The Kabul regime is a divided house constructed on the foundation of a compromise brokered by the US between reluctant parties that could not lower their prime sight on the seat of power. President Ghani and Government’s Chief Executive Abdullah Abdullah have an uneasy relationship. Not long ago, Abdullah publicly accused Ghani of centralising authority in contravention of the American-brokered arrangement that paved way for a unity government.
Such wrangling at the top of the leadership amidst increasing Taliban attacks in the capital lowers the morale and confidence of the government officials and security forces. On the other hand, the Taliban finances its insurgency with money from opium trade and traders. Corruption in Afghanistan being South Asia’s worst, there are many loopholes that enable the armed militants to wend their way penetrating deep into the national government’s security chain.
Kabul’s rulers have not been effective in toning up the administration and in bolstering the security forces with morale-boosting initiatives and confidence-building measures. For that matter, even the government runs on slush funds to manage its affairs. For more than a decade, the US Central Intelligence Agency (CIA) provided a slush fund for Hamid Karzai who served as president for two terms. Each month, CIA officers used to drop off cash in suitcases.
Karzai and his aides used the slush fund to patronise or pay off warlords, parliamentarians and the so-called civil society leaders in the hope of their loyalty, if not active support. Such tactics only whetted the demands of the recipients whose commitment to staving off the fire and fury of the Taliban dissipated.
In Nepali, there is a saying: “He, who doesn’t know how to shit properly, must learn to clear it.” Now Washington wants a way out of the quagmire of its own making. The Taliban has so far rejected Kabul’s efforts at peace talks at Washington’s behest. One trillion dollars spent by the US having failed to end the armed stalemate, in the first signs of a declining superpower.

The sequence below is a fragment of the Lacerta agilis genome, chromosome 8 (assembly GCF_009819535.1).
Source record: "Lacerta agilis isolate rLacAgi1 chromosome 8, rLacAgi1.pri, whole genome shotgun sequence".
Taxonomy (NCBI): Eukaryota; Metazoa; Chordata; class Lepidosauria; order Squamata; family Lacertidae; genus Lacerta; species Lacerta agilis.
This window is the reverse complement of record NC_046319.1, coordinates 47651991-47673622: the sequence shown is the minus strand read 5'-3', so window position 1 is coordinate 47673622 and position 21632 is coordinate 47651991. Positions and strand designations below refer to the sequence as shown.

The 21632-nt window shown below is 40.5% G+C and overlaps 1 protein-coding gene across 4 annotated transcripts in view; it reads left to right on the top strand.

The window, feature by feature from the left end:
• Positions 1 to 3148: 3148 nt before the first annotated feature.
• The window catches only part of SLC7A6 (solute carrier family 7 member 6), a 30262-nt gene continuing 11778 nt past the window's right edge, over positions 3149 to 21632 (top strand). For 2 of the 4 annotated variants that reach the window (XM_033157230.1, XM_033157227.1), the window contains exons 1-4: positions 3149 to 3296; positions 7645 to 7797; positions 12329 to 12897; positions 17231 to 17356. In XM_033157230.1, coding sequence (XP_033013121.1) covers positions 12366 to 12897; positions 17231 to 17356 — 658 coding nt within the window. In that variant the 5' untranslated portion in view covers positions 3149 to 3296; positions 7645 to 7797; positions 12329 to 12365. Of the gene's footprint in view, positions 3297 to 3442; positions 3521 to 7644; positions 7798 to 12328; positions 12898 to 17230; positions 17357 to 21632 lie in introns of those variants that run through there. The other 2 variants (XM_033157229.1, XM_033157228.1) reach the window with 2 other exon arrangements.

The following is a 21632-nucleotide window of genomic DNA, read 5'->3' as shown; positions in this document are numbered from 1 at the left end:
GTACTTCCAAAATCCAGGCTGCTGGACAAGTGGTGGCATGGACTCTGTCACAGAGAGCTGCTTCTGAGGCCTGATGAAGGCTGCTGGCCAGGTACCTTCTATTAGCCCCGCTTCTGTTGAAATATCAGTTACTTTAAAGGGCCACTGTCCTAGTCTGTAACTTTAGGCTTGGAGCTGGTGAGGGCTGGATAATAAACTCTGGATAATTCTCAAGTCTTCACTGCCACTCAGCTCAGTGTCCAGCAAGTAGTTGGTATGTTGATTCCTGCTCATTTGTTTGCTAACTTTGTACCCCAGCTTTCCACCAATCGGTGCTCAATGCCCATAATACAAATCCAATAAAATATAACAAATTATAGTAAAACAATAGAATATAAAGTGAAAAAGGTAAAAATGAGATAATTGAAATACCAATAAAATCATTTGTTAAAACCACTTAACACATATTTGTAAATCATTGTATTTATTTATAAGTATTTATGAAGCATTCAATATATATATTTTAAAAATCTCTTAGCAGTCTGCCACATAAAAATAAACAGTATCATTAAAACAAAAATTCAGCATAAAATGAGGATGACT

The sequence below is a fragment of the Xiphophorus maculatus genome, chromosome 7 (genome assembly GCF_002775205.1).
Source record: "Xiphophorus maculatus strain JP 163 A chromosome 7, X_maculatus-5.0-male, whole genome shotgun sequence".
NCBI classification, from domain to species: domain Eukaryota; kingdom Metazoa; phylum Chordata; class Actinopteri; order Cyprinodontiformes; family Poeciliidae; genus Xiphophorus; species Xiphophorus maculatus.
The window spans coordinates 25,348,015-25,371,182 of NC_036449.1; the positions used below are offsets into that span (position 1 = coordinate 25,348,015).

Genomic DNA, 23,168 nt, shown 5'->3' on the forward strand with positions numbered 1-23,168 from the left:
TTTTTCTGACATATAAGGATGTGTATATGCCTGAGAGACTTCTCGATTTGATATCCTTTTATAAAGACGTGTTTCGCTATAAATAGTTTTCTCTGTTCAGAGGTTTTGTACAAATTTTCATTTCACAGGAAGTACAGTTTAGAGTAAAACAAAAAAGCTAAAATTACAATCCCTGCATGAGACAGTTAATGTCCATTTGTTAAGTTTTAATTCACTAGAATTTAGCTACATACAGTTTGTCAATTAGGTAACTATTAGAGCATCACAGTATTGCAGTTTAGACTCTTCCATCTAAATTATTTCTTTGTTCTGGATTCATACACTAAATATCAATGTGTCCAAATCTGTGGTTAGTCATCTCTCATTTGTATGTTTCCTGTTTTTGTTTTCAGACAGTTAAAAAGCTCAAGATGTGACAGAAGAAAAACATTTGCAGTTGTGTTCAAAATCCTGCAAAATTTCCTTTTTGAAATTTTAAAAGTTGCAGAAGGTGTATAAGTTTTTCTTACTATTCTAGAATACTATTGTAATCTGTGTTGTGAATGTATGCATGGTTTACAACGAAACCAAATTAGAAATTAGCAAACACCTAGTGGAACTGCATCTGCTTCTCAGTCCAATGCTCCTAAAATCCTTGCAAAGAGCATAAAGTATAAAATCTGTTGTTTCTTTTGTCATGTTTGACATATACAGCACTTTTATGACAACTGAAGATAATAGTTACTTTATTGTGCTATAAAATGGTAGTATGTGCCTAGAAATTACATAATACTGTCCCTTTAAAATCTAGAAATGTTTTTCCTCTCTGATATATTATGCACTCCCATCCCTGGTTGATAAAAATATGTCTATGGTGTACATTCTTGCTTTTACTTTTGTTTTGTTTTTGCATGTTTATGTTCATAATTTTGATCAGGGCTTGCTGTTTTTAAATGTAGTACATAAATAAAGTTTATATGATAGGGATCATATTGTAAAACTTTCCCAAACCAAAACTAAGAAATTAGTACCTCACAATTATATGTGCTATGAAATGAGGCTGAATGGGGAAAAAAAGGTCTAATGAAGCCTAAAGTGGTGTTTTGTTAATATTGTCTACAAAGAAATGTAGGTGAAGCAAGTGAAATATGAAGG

Afghanistan is described since ages as a “graveyard of empires”. It retains the reputation even after its 1919 independence from the British. Since 2002, US troops stationed in that country at one time stood at more than 100,000. By 2010, the US troops had spread to all the 24 provinces of the country. Some 8,400 American troops are now on active duty. But 40 per cent of the Afghan territory has always been under rebel control since 1979. Some 2,400 American troops have lost their lives as Afghan rebel targets. In fact, 1,100 lost by US allies that joined its forces.
A bleeding wound to American international prestige and a big drain on the resources of Kabul’s foreign supporters, Afghanistan has always been a least developed country in the post-World War II decades. The wars in the last four decades, accelerated by the 16 years of the intervention by the US, have been held before the Taliban like a red rag before a bull gone amok.
A survey undertaken by The Asia Foundation in 2016 found nearly two-thirds of Afghans assessing their country as moving in the wrong direction. However, Trump in August 2017 approved the deployment of thousands more US troops to Afghanistan as against his election pledge to rapidly end America’s longest war, which is described by the White House as having “looked different from behind the desk in the Oval Office”. Trump might live to regret the backtracking.